Making "super" work outside a literal?

Peter Michaux petermichaux at gmail.com
Sun Jun 19 11:14:18 PDT 2011


On Sun, Jun 19, 2011 at 10:56 AM, Axel Rauschmayer <axel at rauschma.de> wrote:
> Exactly!
>
> One way to do this is to give methods an implicit parameter "here" (the object in which a method was found during dispatch), in addition to "this".

In some variant, "here" might make it possible to do what I was
describing as "sideways" calls?

http://www.mail-archive.com/es-discuss@mozilla.org/msg08069.html

> Then
>        super.foo(x, y)
> would desugar to
>        Object.getPrototypeOf(here).foo.call(this, x, y)
>
> With call() and apply(), you would have here === this.

When the prototype chain is three or more objects long, I'm wondering
what would happen.

With "here" I'd expect and think people would expect the following
behavior (but I don't think it is what your proposal of "here" would
do.)

function Alpha() {}
Alpha.prototype.one = function() {return 'Alpha.one';};
Alpha.prototype.two = function() {return 'Alpha.two';};
Alpha.prototype.three = function() {return super.one() + ' ' +
here.one() + ' ' + this.one();};

function Beta() {}
Beta.prototype = Object.create(Alpha.prototype);
Beta.prototype.one = function() {return 'Beta.one';};
Beta.prototype.two = function() {return super.one() + ' ' + here.one()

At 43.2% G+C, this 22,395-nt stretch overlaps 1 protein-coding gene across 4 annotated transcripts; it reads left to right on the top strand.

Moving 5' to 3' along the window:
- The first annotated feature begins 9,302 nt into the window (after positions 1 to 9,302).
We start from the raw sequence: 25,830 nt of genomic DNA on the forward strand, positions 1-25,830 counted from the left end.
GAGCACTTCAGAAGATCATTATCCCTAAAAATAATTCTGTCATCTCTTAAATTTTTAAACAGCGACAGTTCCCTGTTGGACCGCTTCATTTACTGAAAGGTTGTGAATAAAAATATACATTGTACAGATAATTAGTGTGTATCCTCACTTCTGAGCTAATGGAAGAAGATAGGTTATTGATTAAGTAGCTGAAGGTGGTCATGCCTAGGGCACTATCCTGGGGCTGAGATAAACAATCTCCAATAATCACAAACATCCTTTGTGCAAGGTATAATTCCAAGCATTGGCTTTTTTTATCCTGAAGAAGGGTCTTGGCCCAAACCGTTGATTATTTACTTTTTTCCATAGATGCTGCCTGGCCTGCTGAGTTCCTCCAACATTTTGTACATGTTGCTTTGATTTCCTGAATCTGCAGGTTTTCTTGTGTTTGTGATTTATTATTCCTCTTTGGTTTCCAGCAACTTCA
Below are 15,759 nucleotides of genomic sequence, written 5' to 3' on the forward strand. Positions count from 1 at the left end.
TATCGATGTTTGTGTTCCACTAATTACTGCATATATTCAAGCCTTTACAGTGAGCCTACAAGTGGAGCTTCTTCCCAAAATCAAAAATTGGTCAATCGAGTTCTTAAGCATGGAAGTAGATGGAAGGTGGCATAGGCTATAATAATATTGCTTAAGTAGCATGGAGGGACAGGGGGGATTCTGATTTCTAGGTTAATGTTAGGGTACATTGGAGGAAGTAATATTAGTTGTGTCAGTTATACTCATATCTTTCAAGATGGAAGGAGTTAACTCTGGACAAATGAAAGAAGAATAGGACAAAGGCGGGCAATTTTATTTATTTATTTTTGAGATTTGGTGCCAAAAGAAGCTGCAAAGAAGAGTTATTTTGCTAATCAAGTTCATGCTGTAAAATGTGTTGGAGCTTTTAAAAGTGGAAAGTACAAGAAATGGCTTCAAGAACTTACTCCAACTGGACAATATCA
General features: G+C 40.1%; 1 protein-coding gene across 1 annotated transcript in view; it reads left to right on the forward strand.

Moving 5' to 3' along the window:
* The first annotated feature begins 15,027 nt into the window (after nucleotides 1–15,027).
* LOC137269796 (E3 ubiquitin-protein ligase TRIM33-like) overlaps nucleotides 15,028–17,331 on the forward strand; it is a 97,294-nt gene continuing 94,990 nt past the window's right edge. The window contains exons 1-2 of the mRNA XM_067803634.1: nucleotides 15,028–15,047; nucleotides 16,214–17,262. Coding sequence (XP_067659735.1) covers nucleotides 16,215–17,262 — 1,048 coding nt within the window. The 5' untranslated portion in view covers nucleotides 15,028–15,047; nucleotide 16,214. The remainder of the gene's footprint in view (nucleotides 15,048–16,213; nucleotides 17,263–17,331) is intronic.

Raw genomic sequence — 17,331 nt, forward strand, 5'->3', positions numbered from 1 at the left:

+ ' ' + this.one();};

function Gamma() {}
Gamma.prototype = Object.create(Beta.prototype);
Gamma.prototype.three = function() {return super.one() + ' ' +
here.one() + ' ' + this.one();};

var a = new Alpha();
var b = new Beta();
var g = new Gamma();

a.three(); // "Alpha.one Alpha.one Alpha.one"
b.two(); // "Alpha.one Beta.one Beta.one"
g.two(); // "Alpha.one Beta.one Gamma.one"
g.three(); // "Beta.one Gamma.one Gamma.one"

Peter


> On Jun 19, 2011, at 19:44 , Peter Michaux wrote:
>
>> On Sun, Jun 19, 2011 at 10:20 AM, Axel Rauschmayer <axel at rauschma.de> wrote:
>>> It would be nice if "super" could work in any method and not just those methods that are defined inside an object literal. Then, a method would have to know what object it resides in, e.g. via an implicit parameter.
>>
>> So you want "super" to be dynamic but tied to the value of "this"
>> inside that function? Something like...
>>
>> function fn() {
>>    return this.alpha + super.beta();
>> }
>>
>> function Foo() {}
>> Foo.prototype.alpha = function() {return 1;};
>> Foo.prototype.beta = function() {return 2;};
>>
>> function Bar() {}
>> Bar.prototype = Object.create(Foo.prototype);
>> Bar.prototype.beta = function() {return 5;};
>>
>> var b = new Bar();
>> fn.call(b); // 1 + 2 = 3
>>
>> Peter
>>
>
> --
> Dr. Axel Rauschmayer
>
> axel at rauschma.de
> twitter.com/rauschma
>
> home: rauschma.de
> blog: 2ality.com
>
>
>
>


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